Saturday, March 01, 2008
Weekend Cookbook Challenge # 25 - Nigella Lawson
La Lawson first came to my attention through her television show Nigella Bites. I hadn't heard of her before then, and I managed to catch her quite by accident when I was alone on a rainy night with nothing better to do. In fact, I was thinking of changing the channel, for preparing food was not my "thing" - my angelheart Eric was the cook in our family; I was the barman. Anyway, it didn't take long for me to get hooked. I got caught up in Nigella's energy, the way she talks directly to the camera, drawing her audience in, and by the swift and uncomplicated editing. Nigella Bites and all of Nigella's subsequent shows are contemporary and ride on La Lawson's sass, charm and heady, descriptive powers.
Okay, so it took me a few years to actually get around to trying any of her recipes, but Nigella planted the seed and many a mental note was taken - her encouragement and lack of airs made it all seem so easy. To Nigella, I am grateful for ingredients and foods that I now couldn't imagine my cooking and baking life without - principally sumac and vanilla extract.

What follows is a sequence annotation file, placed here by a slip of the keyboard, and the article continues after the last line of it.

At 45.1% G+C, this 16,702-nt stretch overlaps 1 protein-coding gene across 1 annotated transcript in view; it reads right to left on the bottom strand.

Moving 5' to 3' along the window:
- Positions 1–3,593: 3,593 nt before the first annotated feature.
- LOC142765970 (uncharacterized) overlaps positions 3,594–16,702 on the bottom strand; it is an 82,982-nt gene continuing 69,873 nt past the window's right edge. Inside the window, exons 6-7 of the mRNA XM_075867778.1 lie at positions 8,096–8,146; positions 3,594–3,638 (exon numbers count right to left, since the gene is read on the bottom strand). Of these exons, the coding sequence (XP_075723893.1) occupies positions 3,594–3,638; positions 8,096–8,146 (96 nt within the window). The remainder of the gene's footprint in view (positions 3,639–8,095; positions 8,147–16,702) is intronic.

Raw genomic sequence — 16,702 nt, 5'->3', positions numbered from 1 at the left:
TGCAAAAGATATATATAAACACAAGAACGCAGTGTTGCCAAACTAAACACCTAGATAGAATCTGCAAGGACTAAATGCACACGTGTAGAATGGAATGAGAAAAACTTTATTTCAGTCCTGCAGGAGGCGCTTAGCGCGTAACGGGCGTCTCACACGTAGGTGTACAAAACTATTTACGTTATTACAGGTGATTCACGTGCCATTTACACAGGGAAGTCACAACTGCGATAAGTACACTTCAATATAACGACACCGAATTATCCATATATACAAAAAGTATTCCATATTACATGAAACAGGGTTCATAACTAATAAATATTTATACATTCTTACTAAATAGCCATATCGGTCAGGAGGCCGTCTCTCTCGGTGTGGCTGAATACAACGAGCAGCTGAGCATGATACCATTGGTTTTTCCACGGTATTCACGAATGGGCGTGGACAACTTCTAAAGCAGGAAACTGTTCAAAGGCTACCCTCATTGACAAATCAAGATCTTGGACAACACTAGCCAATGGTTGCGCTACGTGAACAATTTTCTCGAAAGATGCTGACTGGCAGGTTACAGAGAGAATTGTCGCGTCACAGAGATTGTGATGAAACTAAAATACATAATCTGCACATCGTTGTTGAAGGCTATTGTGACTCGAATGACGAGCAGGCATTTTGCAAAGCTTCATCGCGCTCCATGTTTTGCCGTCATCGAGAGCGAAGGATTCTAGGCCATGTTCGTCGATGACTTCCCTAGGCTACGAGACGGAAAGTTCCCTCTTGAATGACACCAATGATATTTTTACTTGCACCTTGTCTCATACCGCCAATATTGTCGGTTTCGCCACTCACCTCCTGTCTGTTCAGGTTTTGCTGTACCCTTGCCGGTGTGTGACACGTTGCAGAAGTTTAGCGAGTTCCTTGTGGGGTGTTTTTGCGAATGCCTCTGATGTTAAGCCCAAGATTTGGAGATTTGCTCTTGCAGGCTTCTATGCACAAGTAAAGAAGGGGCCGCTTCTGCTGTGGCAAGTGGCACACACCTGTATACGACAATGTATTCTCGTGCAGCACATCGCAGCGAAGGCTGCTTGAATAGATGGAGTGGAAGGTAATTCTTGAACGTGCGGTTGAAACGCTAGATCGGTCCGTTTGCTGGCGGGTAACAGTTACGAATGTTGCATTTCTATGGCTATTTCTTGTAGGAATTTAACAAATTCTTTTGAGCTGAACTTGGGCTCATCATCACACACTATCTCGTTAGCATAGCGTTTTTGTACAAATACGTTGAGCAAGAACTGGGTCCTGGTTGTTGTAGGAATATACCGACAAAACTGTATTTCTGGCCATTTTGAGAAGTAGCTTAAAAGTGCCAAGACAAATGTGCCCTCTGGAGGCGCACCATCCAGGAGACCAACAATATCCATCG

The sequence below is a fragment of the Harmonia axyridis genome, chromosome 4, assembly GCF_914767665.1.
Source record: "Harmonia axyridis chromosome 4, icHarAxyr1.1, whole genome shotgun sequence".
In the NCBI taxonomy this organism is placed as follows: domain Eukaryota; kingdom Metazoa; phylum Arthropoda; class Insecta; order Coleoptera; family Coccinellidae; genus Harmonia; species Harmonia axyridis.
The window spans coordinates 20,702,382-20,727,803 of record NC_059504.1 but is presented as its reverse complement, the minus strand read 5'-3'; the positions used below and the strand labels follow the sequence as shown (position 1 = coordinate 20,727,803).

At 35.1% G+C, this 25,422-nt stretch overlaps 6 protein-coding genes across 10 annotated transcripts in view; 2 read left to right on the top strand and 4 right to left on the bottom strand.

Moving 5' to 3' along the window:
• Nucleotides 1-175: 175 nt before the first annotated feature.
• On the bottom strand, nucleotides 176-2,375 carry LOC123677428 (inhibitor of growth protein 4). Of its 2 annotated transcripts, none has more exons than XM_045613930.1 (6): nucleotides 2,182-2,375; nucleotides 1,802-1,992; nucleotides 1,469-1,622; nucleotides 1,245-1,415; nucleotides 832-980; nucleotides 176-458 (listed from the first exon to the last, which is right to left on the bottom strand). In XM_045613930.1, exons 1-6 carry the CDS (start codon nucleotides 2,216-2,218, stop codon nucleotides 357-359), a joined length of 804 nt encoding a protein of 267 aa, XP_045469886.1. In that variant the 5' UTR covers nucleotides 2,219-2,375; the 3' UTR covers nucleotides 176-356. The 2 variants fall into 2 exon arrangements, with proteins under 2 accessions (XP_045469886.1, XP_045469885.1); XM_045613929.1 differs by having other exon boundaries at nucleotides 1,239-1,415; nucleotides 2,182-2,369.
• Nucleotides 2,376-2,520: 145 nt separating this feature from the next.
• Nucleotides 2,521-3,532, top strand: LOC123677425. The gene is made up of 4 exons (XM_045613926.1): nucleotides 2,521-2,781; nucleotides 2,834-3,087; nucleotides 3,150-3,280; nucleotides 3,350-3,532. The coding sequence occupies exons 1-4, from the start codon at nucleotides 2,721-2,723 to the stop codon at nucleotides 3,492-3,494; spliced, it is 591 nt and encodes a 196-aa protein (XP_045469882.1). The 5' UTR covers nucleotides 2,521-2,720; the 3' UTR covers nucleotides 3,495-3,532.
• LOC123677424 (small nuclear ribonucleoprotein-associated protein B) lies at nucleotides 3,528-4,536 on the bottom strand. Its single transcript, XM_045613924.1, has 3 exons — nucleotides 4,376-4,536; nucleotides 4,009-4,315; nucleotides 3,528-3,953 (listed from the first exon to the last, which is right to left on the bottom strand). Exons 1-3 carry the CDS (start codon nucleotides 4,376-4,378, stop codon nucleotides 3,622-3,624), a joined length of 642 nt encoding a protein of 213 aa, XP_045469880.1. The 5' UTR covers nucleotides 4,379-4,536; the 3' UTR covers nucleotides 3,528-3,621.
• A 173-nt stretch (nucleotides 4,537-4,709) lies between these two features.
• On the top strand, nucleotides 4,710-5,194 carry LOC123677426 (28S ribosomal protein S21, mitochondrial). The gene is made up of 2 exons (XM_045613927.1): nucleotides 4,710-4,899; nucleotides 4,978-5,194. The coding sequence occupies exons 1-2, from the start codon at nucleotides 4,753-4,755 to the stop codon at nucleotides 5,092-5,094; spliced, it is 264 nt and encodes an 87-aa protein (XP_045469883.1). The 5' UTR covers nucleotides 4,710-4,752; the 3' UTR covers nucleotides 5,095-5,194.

Nigella Lawson's books capture her shows' same humour and vivacity, which are not easily translatable to text. What I also enjoy about the texts so much is her detailed explanations of combinations of ingredients, aromas and textures, clipped from other writers and from her own travels and experiences. That she has a great bibliography section at the back of each book is a wonderful bonus, a direction to further one's own culinary curiosities. From La Lawson's recommendations alone, I have found myself purchasing books by Claudia Roden, Beatrice Ojakangas, Elizabeth David, Simon Hopkinson, Patricia Wells and Nigel Slater.
The following recipe is taken from Nigella Lawson's first book, How to Eat: The Pleasures and Principles of Good Food, which I reviewed last year. And while she, too, has adapted this recipe (from Claudia Roden), I find it summarises her approach to food really well. La Lawson extracts all the goodness from every ingredient, and it is no different with the incorporation of chicken fat in this recipe, used to coat the pasta, best enjoyed hot. If you want a quick and tasty lunch, this is the way to go: chicken thighs instead of a roast chicken. The Venetian ghetto is conjured up with the pinenuts and sultanas, necessary ingredients for haroset.